A winter travel guide to Banff and Jasper
Even though summertime is by far Alberta's most popular (and prosperous) time to visit, there's something magical, enchanting and jaw-dropping beautiful about this province in the winter. Whether you're an avid skier or a glorified snow bunny who prefers a crackling fire to blustery winds, there's something to do and love in Alberta in the wintertime.
Unlike many Americans who cringe when snow is on its way, the people of Alberta embrace every snowflake with open arms. Whether skiing (there are over 30 slopes in Alberta alone), snowboarding, dogsledding, tobogganing, snowshoeing, ice skating or ice hockey, you'll see an Alberta native outside in even the most extreme conditions. And as we looked around us at the jagged slopes of the Rockies, the wild elk, the grazing big-horned sheep and the locals driving by with snowboards on their car roofs, we couldn't help but be in complete awe. It's not hard to see why Albertans love where they live so very much.
Where to stay
While in Alberta, book your stay at the iconic Banff Springs Hotel. The hotel, which has been around since the 19th century, sits at the base of the Rockies offering sweeping views of the mountains. Opened as a playroom for the rich and elite during the railway days, the opulent exterior mirrors a Scottish castle. The hotel has gone through a few renovations since its opening, such as the expansion of the Painter Tower. Many of the rooms are decorated in a luxurious and modern flair, most with views of the golf course or mountains.
About four hours north of Banff is another tourist hot spot: Jasper. If you're looking for an experience on the way to Jasper, book a ride on the VIA Rail. The train is about 16 hours from Vancouver, so you'll want to stay in a sleeper car. The ride is beautiful, the food is good and the accommodations are more than comfortable. When in Jasper, stay at the Fairmont Jasper Park Lodge. The lodge, which is comprised of detached log cabins, sits on stunning Lake Beauvert. The lodge is beautiful, the views are stunning and the cabins are perfectly cozy with a tough of luxury. But what makes the Jasper Park Lodge one star above the rest is the staff. While you're there, book a Reflections of Blue treatment, which is 90 minutes of pure bliss with a body scrub and massage with lavender.
Where to play
Jasper National Park is a great place to start your winter vacation. The park receives about 2 million visitors a year, with most visitors coming in the summertime. For a winter trip, book around the end of November or early December, which is when most of the slopes will be open for skiing and snowboarding. Although the tramway is closed during the winter, the Marmont Basin is known for the best skiing around Jasper. When you're not on the slopes, take the Sun Dog Wildlife Discovery Tour around the park. Ask for Wes, who worked in the park for over 30 years and knows where to spot the elk and bears. Sun Dog Tours also offers one-of-a-kind ice climbing and ice hiking tours in the Columbia Icefields, which offer excitement, adventure and stunning views.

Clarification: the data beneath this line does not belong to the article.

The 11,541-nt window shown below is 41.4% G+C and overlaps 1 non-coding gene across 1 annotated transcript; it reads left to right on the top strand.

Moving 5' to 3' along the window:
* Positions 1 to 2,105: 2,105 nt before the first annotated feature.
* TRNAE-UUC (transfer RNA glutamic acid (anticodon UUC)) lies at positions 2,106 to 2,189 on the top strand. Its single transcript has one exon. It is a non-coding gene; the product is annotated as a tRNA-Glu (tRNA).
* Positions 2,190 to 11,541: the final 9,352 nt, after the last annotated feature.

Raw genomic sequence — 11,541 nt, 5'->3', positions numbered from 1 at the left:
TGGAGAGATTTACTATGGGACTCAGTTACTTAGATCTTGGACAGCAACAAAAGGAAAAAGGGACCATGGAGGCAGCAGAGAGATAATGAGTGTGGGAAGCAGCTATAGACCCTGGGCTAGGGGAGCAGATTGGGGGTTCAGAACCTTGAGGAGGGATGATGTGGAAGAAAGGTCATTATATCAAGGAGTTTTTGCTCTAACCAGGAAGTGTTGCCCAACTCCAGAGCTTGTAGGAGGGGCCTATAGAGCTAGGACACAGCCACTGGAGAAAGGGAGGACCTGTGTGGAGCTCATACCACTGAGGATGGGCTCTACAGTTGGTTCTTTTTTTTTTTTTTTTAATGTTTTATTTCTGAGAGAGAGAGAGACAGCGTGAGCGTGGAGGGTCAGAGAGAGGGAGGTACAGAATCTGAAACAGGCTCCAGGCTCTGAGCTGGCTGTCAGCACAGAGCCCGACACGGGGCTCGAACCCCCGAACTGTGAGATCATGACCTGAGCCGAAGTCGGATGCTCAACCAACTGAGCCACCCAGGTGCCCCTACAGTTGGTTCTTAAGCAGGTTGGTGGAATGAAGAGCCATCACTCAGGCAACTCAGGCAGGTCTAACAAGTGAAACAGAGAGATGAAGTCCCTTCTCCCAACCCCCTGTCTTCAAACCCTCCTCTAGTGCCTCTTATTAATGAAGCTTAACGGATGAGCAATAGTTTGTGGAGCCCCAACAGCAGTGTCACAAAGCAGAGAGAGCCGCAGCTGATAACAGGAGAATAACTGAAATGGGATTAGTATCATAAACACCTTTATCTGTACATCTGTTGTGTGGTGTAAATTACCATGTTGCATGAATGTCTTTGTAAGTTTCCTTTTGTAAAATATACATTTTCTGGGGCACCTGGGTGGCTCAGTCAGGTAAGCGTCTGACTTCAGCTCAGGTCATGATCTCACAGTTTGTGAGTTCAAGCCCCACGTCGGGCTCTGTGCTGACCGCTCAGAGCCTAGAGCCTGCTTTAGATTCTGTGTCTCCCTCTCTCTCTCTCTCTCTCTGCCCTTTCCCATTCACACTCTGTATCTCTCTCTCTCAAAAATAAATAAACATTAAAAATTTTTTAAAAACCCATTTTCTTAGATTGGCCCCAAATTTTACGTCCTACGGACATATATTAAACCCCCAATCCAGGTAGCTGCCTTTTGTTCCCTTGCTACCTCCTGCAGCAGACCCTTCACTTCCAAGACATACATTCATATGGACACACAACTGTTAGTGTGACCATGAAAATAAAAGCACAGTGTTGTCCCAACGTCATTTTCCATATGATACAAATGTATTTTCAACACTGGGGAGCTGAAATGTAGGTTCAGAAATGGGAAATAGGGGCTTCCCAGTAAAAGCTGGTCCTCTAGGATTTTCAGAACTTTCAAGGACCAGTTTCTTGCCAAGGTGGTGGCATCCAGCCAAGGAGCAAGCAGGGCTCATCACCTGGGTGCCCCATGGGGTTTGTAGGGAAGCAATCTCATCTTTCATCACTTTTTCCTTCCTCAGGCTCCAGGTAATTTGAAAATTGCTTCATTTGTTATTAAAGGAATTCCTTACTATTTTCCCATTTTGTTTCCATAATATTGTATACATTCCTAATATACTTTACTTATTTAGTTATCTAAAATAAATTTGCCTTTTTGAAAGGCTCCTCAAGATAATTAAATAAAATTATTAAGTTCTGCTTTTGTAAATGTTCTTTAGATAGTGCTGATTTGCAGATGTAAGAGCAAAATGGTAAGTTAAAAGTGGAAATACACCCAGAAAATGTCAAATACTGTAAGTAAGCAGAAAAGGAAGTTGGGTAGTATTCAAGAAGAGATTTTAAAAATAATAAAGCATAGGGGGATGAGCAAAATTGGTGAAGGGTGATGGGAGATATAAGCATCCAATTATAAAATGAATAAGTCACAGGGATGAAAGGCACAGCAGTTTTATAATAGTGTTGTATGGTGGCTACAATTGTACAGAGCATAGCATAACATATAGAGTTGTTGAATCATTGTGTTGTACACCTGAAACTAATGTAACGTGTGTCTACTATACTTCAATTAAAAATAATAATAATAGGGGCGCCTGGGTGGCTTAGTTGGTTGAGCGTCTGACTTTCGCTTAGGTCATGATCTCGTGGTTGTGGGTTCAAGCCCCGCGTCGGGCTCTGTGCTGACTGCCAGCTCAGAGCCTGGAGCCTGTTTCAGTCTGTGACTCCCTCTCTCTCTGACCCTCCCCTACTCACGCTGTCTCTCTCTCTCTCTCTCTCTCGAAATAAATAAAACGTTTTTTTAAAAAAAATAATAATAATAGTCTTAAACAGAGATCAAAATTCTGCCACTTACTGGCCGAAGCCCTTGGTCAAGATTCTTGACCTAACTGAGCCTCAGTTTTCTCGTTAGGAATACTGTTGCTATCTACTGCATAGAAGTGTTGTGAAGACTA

After a few days in Jasper, drive or take a charter to Banff, and visit the nation's largest national park. Banff National Park receives over 4 million visitors a year, thanks to its hour-long drive to an international airport. There's plenty to do in Banff during the winter, like skiing or snowboarding at Sunshine Village, one of the city's most-popular slopes. If sightseeing is more your speed, visit the iconic Bow Falls, which are located right next to the Fairmont Banff Springs Hotel. For incredible views of the Rockies (and a little more adrenaline), try ice climbing at HI-Banff Alpine Centre. There are endless ice mountains, glaciers and walls to satisfy your climbing craving. After a cold day of climbing, check out the Banff Upper Hot Springs, where you can enjoy the warm waters as the snow falls around you. For those who love to shop, hit up the cute town of Banff for retail shops, as well as restaurants and museums.
Where to eat
Don't let the mountains fool you into thinking there's no local, fresh farm-to-table dining near the Rockies in Alberta. While in Jasper, visit Evil Dave's Grill. This funky, modern restaurant with a cozy neighborhood-diner feel is not only recommended by tourists and guides, but by locals, too. We loved the baked calamari and the "Diabolical Tenderloin," which was cooked perfectly and topped with sour cream, salsa and crispy onions! Another great bet in Jasper is Papa George's. A local favorite that has been around since the early 1920s, Papa George's sits right next to the Astoria Hotel. The food is distinctly Canadian, primarily due to the focus on and push for local ingredients. When there, step outside of your comfort zone and order the rabbit. It's completely tender without any extra gaminess.
When you're visiting Banff, we highly recommend the Bison Restaurant. Located right smack in downtown, it's a popular restaurant for tourists and Banff residents alike. Chef Jen is constantly reinventing classic Canadian dishes and focuses on local ingredients, including poultry and meat. Ask for the bison tataki, which is served much like beef tartare. For dinner, try the pork chop, which is served alongside a fresh slice of apple turnover. If you're looking for something more casual, pop in next door to The Bear Street Tavern, which features more pub-style food with a gourmet twist, like "The Bison" or "The Donair" (both made with local bison meat). Another great place to eat is the Balkan, a Greek-style eatery on Banff Avenue. This iconic restaurant has been around since 1982 and is easily one of the locals' favorite places to unwind. Start with the Greek meatballs or the fried feta balls. For your entree, you can't go wrong with the homemade moussaka, a cinnamon-spiced beef.